While another profession might have the popular reputation of being the world’s oldest, you can make a strong case that midwifery is a more realistic contender for that title. The tradition of caring for pregnant women and delivering babies in homes or community spaces is ancient the world over. And it’s present today, in the providers who practice within an American medical culture in which 99% of births take place in hospitals, presided by OB/GYNs.
Jessica Mattingly, a doula from Blue Springs, MO, notes that midwifery-assisted home birth can foster the understanding that "birth is a normal, celebrated, empowering experience for a woman and her family." And, she adds, "This is not done at the sacrifice of safety for mother and baby, but at the enhancement of it. Midwives and mothers can be and are able to identify the rare cases when medical intervention is needed and can seek collaboration and assistance."
The Fight for Licensure
While dozens of professions drew their numbers together in widespread licensing systems in the last century, midwifery was not among them. While the reasons for this are unclear, it may coincide with the rise of obstetrics in the early 1900s, which seemed to be a competitor to midwifery. The profession pitched more sanitary and better-educated doctors, and that message resonated. By 1955, one percent of American births took place at home, the same rate that stands today.
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The lack of licensure is a sticking point for a profession that seeks to provide high-quality, evidence-based care to women, because midwifery skeptics point to it as evidence that the practice is unsafe and unpredictable. Critics claim that its apparent lack of regulation indicates that midwifery unnecessarily endangers both the mother and the baby.
Today you need a license in the U.S. to practice psychotherapy and cosmetology, to drive trucks and to be a mortician — but not to minister to laboring women in homes or in birthing centers. Or at least, not quite: Twenty-one states, including Wisconsin, Montana, and, very recently, Missouri and South Dakota, accept the certified professional midwife credential (CPM) for direct-entry midwife licensure. ("Direct-entry" means that standard midwifery training is recognized as sufficient to practice; the CPM isn’t expected to secure an additional medical degree.) CPMs are backed by the North American Registry of Midwives "to provide out-of-hospital maternity care for healthy women experiencing normal pregnancies," according to Steff Hedenkamp of the advocacy organization, The Big Push for Midwives.
CPMs complete training that lasts three to five years and requires hours in birth observations, classrooms, and clinics. CPMs also pass a national board exam that includes a clinical assessment, out-of-hospital training, and continuing education and re-certification every three years. The CPM is recognized by the American Public Health Association as a basis for licensure.
But while CPMs are certified in their profession and practice across the country, they’re not necessarily licensed. Licensure is up to boards that are set up on a state-to-state basis, and it is here that things get complicated. Certification by itself doesn’t offer legal protection or permission to practice. When a state makes licensing available, it protects the midwife from criminal charges for practicing, even at the highest CPM standards. It’s also likely to increase its number of active midwives, and those midwives will be more accessible to citizens via public awareness and, potentially, insurance reimbursement.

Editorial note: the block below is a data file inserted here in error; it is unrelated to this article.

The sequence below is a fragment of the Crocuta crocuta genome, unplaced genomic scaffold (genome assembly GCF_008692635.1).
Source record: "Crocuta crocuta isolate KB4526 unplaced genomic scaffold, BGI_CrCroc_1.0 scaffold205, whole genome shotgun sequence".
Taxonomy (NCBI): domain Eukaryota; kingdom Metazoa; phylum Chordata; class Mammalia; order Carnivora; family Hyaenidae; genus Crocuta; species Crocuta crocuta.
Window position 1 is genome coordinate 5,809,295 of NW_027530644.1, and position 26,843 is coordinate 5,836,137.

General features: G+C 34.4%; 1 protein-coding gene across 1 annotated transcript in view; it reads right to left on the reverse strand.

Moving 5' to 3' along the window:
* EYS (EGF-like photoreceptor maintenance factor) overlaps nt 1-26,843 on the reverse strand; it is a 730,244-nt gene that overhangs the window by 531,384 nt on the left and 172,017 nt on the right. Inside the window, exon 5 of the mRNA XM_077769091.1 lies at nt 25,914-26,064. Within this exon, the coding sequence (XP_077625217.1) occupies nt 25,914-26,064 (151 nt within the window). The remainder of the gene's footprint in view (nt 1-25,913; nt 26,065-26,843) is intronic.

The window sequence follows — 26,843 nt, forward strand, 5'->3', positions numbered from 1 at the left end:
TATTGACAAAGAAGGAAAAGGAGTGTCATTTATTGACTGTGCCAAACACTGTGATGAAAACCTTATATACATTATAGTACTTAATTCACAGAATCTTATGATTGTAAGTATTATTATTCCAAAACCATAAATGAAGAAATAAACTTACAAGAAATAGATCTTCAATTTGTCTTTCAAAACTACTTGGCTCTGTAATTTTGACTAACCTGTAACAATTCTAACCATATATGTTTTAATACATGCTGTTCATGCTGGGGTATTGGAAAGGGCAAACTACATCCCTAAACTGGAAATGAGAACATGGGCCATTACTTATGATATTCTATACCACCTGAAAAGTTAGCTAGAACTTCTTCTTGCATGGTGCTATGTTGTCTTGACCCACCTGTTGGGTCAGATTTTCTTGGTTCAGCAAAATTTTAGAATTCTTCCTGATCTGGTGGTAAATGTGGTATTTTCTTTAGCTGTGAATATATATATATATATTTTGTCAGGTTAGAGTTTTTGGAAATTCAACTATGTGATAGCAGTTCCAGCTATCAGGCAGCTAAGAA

In more than half the U.S. states, midwives are vulnerable to prosecution for practicing medicine without a license. In 2006, an Indiana midwife who had overseen 1,500 births was prosecuted for just that when a baby she delivered didn’t live. The law that could have put her in prison for eight years, and ultimately put her on probation, still stands. Midwives who practice in the District of Columbia, Georgia, Hawaii, and many other states face the same threat. Yet they’re unable to receive licenses in states that don’t recognize midwifery as a viable profession and, rather, see OB/GYN care in hospitals to be the appropriate route for laboring women.
Traditional Medical Organizations Oppose Home Birth
At its 2008 annual meeting in Chicago last month, the American Medical Association passed a resolution opposing home birth. While it didn’t directly oppose direct-entry midwifery, it cited the "twenty-one states (that) currently license midwives to attend home births, all using the certified professional midwife (CPM) credential (CPM or "lay" midwives)…" as cause for its challenge to home birth.
The AMA resolution quoted the American College of Obstetricians and Gynecologists in saying that "the safest setting for labor, delivery, and the immediate post-partum period is in the hospital, or a birthing center within a hospital complex."
For its part, ACOG reiterated its opposition to home births last February:
ACOG acknowledges a woman’s right to make informed decisions regarding her delivery and to have a choice in choosing her health care provider, but ACOG does not support programs that advocate for, or individuals who provide, home births… Childbirth decisions should not be dictated or influenced by what’s fashionable, trendy, or the latest cause célèbre. Despite the rosy picture painted by home birth advocates, a seemingly normal labor and delivery can quickly become life-threatening for both the mother and baby.
While the AMA and ACOG are more accepting of midwives who work within hospitals, or in birthing centers that partner with OB/GYNs, the opposition to home births and "individuals who provide home births" equates into an invalidation of midwifery as a whole. Midwifery is fine, the implication goes, so long as it is safely within the realm of traditional hospitals, OB/GYNs, and nurses.
Physician disapproval of direct-entry midwifery assisting in home births resonates with the experience of California mother Alexis Aherns.